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Accounting for Property, Plant and Equipment and Intangible Assets Acquisition and Disposition – Part 2 INTERMEDIATE ACCOUNTING I CHAPTER 10.

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Presentation on theme: "Accounting for Property, Plant and Equipment and Intangible Assets Acquisition and Disposition – Part 2 INTERMEDIATE ACCOUNTING I CHAPTER 10."— Presentation transcript:

1 Accounting for Property, Plant and Equipment and Intangible Assets Acquisition and Disposition – Part 2 INTERMEDIATE ACCOUNTING I CHAPTER 10

2 Two challenges exist with regard to assigning costs to self- constructed assets: Determining the amount of overhead to allocate Deciding on the proper treatment of interest incurred during construction Self-constructed Asset Costs  The cost of a self-constructed asset includes identifiable materials and labor and a portion of the company’s manufacturing overhead costs.  The full-cost approach is the generally accepted method used to determine the cost of a self-constructed asset.  Interest costs incurred while financing the construction project should be capitalized as part of the asset cost SELF-CONSTRUCTED ASSETS A company may construct an asset (such as a building) for its own use.

3 INTEREST CAPITALIZATION  Interest is capitalized during the construction period for (a) assets built for a company’s own use as well as for (b) assets constructed as discrete projects for sale or lease (a ship or a real estate development, for example).  Excludes inventories routinely manufactured in large quantities on a repetitive basis and assets already in use or ready for intended use.  The capitalization period starts with the first expenditure (materials, labor, or overhead) and ends either when the asset is substantially complete and ready for use or when interest costs no longer are being incurred.  Interest costs incurred can pertain to borrowings other than those obtained specifically for the construction project.  If material, the amount of interest capitalized during the period must be disclosed.  Interest costs incurred during the productive life of the asset are expensed as incurred.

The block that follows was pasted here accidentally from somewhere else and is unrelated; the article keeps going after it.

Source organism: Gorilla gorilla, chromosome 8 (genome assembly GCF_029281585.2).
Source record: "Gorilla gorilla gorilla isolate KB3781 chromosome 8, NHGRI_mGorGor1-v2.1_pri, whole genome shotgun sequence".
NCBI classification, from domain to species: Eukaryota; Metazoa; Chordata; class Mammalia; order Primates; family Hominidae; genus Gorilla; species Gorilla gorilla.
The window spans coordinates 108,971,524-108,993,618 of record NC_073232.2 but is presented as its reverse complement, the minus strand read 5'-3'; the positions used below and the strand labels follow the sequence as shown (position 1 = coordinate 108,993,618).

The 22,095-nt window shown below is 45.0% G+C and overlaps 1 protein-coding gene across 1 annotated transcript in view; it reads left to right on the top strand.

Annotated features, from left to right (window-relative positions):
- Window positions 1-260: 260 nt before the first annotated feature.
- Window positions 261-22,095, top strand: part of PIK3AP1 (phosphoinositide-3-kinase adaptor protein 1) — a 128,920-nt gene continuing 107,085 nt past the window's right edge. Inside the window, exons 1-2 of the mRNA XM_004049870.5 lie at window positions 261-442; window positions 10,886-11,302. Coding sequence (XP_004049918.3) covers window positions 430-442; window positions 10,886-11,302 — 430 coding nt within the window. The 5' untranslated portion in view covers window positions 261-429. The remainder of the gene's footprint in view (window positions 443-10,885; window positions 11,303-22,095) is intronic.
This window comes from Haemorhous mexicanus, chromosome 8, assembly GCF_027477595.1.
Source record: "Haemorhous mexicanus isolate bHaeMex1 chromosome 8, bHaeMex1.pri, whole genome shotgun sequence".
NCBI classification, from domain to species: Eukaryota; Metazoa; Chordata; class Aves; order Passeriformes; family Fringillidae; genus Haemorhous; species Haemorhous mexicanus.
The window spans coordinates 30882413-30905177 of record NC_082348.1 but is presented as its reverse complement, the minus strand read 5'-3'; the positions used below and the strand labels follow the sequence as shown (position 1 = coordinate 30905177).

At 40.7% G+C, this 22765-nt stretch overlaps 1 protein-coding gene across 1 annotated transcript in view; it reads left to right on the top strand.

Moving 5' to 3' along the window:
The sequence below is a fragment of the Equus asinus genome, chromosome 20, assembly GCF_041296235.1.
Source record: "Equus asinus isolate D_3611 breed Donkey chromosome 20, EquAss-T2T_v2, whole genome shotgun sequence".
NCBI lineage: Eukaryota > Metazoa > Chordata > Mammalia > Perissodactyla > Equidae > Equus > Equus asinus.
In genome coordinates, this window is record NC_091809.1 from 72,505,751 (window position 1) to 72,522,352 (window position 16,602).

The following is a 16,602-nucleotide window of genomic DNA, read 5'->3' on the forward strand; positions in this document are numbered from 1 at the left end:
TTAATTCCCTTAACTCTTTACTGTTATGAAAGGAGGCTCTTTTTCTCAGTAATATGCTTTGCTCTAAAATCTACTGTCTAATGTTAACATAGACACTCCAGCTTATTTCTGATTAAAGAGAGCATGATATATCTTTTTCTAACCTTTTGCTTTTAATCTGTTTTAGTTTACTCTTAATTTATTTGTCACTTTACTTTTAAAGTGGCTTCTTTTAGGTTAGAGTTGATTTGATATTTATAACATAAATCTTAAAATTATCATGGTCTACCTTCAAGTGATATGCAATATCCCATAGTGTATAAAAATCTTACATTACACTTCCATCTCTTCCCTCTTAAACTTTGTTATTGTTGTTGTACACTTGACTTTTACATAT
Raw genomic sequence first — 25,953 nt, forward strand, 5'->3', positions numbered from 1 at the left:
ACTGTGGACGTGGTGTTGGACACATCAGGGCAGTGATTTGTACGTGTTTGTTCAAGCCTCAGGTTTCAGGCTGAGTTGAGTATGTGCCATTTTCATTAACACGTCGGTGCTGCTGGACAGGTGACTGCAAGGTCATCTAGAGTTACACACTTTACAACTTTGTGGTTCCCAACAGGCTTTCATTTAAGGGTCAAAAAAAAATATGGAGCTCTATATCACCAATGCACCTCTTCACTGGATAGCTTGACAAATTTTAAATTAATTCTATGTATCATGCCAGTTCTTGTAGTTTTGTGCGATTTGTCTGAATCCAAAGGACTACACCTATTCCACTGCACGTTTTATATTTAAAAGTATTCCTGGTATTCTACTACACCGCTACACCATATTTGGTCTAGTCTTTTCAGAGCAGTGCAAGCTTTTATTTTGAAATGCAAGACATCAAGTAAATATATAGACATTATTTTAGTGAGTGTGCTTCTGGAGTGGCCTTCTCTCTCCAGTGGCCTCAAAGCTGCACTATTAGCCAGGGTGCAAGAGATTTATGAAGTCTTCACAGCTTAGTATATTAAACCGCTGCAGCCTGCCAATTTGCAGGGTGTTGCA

4 * Weighted-average rate of all other debt: $2,000,000x 9% =$180,000 4,000,000x 6% = 240,000 $6,000,000 $420,000 $420,000 = 7% $6,000,000 Exercise 10–23, page 572 The interest of $255,000 is added to the cost of the building. The remaining interest cost incurred but not capitalized is expensed. (h) Average accumulated expenditures: $6,000,000 = $3,000,000 2 Interest capitalized: $3,000,000 – 1,500,000 x 10% =$150,000 1,500,000 x 7%* = 105,000 $255,000 = interest capitalized

5 Exercise 10–25, page 572 Average accumulated expenditures for 2013: January 1, 2013 $ 600,000 x 12/12 = $ 600,000 March 31, ,200,000 x 9/12 = 900,000 June 30, ,000 x 6/12 = 400,000 September 30, ,000 x 3/12 = 150,000 December 31, ,000 x 0/12 = $2,050,000 * Weighted-average rate of all other debt: $5,000,000 x 12% =$600,000 3,000,000 x 8% = 240,000 $8,000,000 $840,000 $840,000 = 10.5% $8,000,000 Interest capitalized: $2,050,000 – 1,500,000 x 8.0% = $120, ,000 x 10.5%* = 57,750 $177,750 = interest capitalized